Fox News Radio 600 KCOL co-host Gail Fallen asserted on September 17 that Brookings Institution scholars Michael O'Hanlon and Kenneth Pollack -- who have argued in favor of President Bush's "surge" strategy -- "for a long time had been on record as opposing our presence in Iraq." In fact, O'Hanlon and Pollack were influential proponents of the war before the 2003 invasion.
During the September 17 broadcast of Fox News Radio 600 KCOL's Mornings with Keith and Gail!, co-host Gail Fallen claimed that Brookings Institution scholars Michael O'Hanlon and Kenneth Pollack "for a long time had been on record as opposing our presence in Iraq." Fallen added that O'Hanlon and Pollack "actually spent some time over in Iraq and came back and were very surprised to report that, yes, the surge is working." In fact, while O'Hanlon and Pollack argued in favor of continuing the Bush administration's Iraq war escalation in a July 30 guest op-ed column in The New York Times, both men were influential proponents of the Iraq war before the 2003 invasion and O'Hanlon wrote a column in support of the so-called "surge," as Media Matters for America has noted.
As Colorado Media Matters pointed out, Fallen and co-host Keith Weinman on their August 24 show similarly allowed guest Jed Babbin, editor of the conservative newspaper Human Events, to describe O'Hanlon and Pollack as "outspoken opponents of the war" in Iraq who "sa[y] that things are going quite well over there right now."
From the September 17 broadcast of Fox News Radio 600 KCOL's Mornings with Keith and Gail!:
ERIC FRIED (Fort Collins for Iraq Withdrawal): Well, you know, in terms of progress, there was a poll that was done just last week by ABC, BBC, and Japanese TV, and 65 to 70 percent of Iraqis say the surge has in fact worsened, not improved, security. And I know the president and General [David] Petraeus say things have gotten better, but some more objective reports like the GAO [Government Accountability Office] and the most recent National Intelligence Estimate say that it really hasn't improved things, and some military benchmarks have been met, but most of the benchmarks, including the critical political ones, have simply not been met.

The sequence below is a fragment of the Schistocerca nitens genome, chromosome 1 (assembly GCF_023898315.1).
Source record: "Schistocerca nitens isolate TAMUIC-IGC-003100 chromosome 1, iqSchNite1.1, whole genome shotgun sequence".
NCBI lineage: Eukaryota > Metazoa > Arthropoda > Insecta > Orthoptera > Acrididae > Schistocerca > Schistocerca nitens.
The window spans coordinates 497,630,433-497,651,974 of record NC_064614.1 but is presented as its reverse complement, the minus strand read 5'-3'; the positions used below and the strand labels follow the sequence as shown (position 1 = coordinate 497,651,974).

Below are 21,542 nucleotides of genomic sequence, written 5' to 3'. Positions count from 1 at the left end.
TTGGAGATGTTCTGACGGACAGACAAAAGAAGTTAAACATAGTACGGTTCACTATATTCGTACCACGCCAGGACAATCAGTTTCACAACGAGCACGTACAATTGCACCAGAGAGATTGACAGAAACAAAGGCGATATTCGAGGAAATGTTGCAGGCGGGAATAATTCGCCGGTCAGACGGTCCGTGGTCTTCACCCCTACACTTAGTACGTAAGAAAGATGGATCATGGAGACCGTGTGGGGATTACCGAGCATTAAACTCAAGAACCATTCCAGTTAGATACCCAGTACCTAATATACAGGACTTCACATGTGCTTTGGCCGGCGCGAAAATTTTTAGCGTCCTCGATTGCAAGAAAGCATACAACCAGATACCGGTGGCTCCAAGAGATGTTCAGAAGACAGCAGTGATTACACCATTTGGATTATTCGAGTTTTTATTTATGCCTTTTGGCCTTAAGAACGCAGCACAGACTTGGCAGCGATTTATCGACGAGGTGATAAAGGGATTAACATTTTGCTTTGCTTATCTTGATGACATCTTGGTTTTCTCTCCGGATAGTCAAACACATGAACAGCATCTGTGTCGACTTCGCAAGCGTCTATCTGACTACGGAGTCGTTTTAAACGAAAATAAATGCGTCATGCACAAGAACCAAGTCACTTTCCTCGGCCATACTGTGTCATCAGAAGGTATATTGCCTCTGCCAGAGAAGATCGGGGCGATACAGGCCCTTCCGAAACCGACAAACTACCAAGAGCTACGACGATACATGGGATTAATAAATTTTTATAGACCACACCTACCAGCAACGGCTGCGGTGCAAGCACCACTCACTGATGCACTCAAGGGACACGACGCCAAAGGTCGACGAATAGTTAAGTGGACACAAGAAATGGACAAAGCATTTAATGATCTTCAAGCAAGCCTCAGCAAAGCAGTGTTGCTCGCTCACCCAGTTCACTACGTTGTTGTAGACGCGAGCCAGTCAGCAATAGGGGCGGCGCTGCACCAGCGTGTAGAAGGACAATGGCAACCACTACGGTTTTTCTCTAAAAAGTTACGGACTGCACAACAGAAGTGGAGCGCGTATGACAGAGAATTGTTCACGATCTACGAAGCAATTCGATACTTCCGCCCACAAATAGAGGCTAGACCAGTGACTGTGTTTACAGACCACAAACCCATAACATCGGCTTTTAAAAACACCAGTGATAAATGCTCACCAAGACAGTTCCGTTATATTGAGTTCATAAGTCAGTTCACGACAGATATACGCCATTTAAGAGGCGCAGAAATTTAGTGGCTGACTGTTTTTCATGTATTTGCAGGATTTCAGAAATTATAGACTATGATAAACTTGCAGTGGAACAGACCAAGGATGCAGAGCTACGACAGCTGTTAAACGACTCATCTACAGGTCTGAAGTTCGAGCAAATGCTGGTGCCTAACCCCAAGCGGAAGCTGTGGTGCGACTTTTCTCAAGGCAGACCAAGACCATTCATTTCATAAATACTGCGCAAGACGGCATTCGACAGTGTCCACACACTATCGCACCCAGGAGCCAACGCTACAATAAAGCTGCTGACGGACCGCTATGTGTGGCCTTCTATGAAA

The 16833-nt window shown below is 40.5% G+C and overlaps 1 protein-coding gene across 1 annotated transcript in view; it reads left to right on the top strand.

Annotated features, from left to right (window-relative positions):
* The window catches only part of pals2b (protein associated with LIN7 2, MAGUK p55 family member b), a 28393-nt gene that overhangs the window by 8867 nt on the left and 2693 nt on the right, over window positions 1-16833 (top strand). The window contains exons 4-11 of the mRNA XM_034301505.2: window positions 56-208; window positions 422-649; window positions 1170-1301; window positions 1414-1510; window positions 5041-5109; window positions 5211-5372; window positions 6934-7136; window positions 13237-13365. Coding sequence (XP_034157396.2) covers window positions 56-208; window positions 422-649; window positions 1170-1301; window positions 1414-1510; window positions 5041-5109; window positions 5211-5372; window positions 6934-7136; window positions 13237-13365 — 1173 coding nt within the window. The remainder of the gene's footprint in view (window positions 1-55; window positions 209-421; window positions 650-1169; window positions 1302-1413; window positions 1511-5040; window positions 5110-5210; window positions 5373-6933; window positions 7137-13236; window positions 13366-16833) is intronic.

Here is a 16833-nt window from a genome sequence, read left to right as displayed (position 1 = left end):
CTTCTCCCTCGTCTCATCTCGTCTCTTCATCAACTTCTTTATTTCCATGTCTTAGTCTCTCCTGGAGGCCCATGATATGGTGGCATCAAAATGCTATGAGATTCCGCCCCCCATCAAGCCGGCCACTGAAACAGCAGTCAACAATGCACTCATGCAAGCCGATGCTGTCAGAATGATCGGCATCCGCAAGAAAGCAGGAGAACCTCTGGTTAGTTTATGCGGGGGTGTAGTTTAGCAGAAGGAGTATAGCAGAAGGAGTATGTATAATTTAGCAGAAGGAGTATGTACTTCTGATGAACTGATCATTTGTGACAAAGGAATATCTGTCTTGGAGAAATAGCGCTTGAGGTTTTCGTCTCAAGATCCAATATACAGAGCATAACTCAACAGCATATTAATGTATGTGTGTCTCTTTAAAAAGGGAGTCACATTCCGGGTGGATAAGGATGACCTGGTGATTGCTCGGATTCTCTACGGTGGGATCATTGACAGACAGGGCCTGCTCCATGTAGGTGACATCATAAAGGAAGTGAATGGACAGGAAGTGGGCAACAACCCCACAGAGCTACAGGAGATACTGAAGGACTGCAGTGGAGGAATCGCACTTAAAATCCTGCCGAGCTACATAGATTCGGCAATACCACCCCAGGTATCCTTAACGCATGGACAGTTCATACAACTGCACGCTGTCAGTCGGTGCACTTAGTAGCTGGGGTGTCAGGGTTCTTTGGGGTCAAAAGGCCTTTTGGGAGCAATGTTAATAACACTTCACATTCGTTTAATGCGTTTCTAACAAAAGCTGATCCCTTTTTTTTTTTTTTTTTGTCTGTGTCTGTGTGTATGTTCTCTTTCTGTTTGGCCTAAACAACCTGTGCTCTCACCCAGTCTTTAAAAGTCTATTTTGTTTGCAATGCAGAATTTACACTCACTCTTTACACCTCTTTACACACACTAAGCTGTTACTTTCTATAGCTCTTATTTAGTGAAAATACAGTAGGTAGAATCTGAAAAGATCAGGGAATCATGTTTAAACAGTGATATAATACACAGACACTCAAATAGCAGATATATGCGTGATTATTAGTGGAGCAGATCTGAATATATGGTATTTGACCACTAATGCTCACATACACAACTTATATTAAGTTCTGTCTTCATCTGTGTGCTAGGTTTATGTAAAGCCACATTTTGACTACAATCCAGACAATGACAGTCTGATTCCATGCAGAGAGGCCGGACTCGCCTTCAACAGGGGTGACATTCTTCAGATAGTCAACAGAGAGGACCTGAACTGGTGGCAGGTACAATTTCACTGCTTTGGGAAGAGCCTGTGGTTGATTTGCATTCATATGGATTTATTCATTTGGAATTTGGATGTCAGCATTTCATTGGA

FALLEN: Well, the problem obviously now, and again we had talked with two reporters -- Kenneth Pollack and, I can't remember the other gentleman's name, from the Brookings Institution -- who for a long time had been on record as opposing our presence in Iraq and the way the war was unfolding, actually spent some time over in Iraq and came back and were very surprised to report that, yes, the surge is working. But we need to give it the time necessary in order to achieve its goals.
FRIED: Well, I'm not sure how you could say it's working. The main thing that has to happen, obviously, is a political reconciliation between the Shias and Sunnis.
As Media Matters has noted, while O'Hanlon has been critical of the Bush administration's handling of the Iraq war, he supported the invasion. He also wrote in a January 14 column appearing in The Washington Post that, while "[c]ritics rightly argue that it may well be too little, way too late" for a troop increase, "for a skeptical Congress and nation, it is still the right thing to try -- as long as we do not count on it succeeding and we start working on backup plans even as we grant Bush his request." O'Hanlon added: "However mediocre its prospects, each main element of the president's plan has some logic behind it." He further argued that "the president wants to move in the right direction on economic reconstruction" and that "President Bush is rightly telegraphing to Iraqi leaders that they must reach compromises with each other." O'Hanlon concluded that "for now, Congress should also give the president the money and support that he requests."
O'Hanlon also argued in support of the invasion in a February 5, 2003, Washington Times op-ed. He wrote: "Even those of us who have questioned the case for war over the last year, and who do not buy all of the Bush administration's arguments for invasion even today, need to face the fact that there soon will be no other plausible option."
Media Matters has further noted that Pollack authored a book advocating invading Iraq titled The Threatening Storm: The Case for Invading Iraq (Random House, 2002). Describing Pollack's book in a February 8, 2003, New York Times column (subscription required), Bill Keller -- now the Times' executive editor -- wrote: "Kenneth Pollack, the Clinton National Security Council expert whose argument for invading Iraq is surely the most influential book of this season, has provided intellectual cover for every liberal who finds himself inclining toward war but uneasy about Mr. Bush."